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Severe Weather Warnings Can Ground Cloud Seeding Plane
Severe weather can hit Texoma at anytime this time of year but that does not necessarily mean Seeding Operations and Atmospheric Research, SOAR, can seed the clouds rolling through.
Two super cells that passed through Throckmorton, Young and Jack counties on Tuesday were strong enough for the National Weather Service to issue severe thunderstorm warnings.
Warnings SOAR Project Director Gary Walker says those warnings will keep the plane grounded.
Walker says their operating permit with the city of Wichita Falls states when the National Weather Service issues a warning, the cloud seeding plane does not continue seeding in the areas where the warnings are in effect or the plane can't take off if the warnings are in the immediate area.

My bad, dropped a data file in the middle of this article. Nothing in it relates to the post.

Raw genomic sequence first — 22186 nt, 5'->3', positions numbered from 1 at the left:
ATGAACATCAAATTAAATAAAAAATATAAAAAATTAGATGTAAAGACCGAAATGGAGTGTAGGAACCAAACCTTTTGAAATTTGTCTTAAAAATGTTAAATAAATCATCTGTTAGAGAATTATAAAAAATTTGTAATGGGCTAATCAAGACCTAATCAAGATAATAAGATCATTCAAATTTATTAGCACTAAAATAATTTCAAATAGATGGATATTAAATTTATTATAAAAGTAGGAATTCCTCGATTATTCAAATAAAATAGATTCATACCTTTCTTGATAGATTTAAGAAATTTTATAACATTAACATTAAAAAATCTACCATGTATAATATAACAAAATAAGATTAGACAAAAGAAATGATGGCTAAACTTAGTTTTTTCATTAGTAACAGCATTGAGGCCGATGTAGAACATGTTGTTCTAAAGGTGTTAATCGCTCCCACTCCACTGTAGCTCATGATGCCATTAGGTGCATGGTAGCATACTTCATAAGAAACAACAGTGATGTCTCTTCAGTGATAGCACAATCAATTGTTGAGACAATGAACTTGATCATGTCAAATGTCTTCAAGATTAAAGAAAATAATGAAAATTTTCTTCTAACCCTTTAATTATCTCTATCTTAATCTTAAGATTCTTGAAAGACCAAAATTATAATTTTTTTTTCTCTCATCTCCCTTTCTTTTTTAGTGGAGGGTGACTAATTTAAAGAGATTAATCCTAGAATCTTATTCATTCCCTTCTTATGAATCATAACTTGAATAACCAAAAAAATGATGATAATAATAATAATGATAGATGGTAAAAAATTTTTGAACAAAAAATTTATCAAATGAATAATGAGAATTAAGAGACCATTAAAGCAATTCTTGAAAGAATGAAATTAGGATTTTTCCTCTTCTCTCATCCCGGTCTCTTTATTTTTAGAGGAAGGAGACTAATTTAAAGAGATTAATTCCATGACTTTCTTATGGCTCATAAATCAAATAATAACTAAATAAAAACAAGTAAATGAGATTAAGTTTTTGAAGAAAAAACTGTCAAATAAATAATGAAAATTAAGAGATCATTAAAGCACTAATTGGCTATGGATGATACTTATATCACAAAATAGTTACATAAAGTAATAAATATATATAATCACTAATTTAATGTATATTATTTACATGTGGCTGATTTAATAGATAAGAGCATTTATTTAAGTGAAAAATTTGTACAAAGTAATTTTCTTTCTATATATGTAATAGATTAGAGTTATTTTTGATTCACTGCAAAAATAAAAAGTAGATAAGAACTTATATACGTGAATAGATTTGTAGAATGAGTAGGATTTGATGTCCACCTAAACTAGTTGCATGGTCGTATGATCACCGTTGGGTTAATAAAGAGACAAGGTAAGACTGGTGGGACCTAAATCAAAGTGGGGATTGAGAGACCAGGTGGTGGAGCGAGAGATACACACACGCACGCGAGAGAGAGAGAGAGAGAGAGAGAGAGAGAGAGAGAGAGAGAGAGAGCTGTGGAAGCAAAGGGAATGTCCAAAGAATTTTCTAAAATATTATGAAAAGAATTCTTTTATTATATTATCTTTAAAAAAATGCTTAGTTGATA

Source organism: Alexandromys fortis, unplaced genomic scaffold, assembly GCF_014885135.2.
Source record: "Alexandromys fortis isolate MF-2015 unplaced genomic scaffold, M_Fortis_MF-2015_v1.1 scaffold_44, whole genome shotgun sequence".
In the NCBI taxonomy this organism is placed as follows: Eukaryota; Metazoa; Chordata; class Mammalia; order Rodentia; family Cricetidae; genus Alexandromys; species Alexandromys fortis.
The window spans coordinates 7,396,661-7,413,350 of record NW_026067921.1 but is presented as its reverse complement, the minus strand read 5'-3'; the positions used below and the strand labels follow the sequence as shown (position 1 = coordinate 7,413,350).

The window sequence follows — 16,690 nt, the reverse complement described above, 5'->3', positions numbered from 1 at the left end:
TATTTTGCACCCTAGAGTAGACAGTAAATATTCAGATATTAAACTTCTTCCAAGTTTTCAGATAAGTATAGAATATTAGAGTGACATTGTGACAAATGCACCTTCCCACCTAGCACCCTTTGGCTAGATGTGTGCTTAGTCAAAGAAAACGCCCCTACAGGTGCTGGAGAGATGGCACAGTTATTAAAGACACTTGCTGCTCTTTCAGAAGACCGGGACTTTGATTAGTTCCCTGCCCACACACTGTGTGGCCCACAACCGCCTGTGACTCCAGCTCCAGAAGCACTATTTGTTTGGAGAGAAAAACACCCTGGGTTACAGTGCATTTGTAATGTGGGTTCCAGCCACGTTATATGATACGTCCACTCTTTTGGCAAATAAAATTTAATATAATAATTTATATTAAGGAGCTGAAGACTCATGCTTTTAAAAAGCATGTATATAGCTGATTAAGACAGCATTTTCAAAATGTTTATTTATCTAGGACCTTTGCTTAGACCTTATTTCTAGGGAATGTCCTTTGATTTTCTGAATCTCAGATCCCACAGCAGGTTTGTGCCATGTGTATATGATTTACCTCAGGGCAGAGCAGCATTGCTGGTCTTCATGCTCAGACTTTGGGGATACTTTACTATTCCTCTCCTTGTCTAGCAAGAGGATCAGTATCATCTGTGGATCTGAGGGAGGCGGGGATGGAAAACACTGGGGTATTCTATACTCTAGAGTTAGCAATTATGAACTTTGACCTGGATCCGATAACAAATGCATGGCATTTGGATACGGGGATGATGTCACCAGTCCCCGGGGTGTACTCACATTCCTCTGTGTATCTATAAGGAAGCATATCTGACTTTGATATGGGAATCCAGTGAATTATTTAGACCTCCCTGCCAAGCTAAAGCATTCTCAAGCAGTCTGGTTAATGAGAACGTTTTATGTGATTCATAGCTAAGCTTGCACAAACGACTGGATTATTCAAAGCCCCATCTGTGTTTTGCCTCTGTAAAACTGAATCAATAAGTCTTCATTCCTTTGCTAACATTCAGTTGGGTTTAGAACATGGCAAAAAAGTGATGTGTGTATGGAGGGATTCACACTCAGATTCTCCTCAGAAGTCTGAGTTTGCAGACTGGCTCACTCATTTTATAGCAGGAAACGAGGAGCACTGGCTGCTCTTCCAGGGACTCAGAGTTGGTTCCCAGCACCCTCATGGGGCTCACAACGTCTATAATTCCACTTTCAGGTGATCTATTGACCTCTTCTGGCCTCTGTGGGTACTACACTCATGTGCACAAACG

However, Walker says the target area in Wichita County is vast.
"Just because there's a weather warning issued doesn't mean the airplane has to come and land because the target area is close to 200 miles from one end to the other," Walker says.
Also, Walker says seeding cannot take place during severe weather because of liability.
He says it's unsafe for pilots to fly in severe weather.
He also says they don't want cloud seeding to be linked to any damage severe weather may cause on the ground.
Walker says if they do fly near severe weather, tracks of the plane will prove where the plane has been.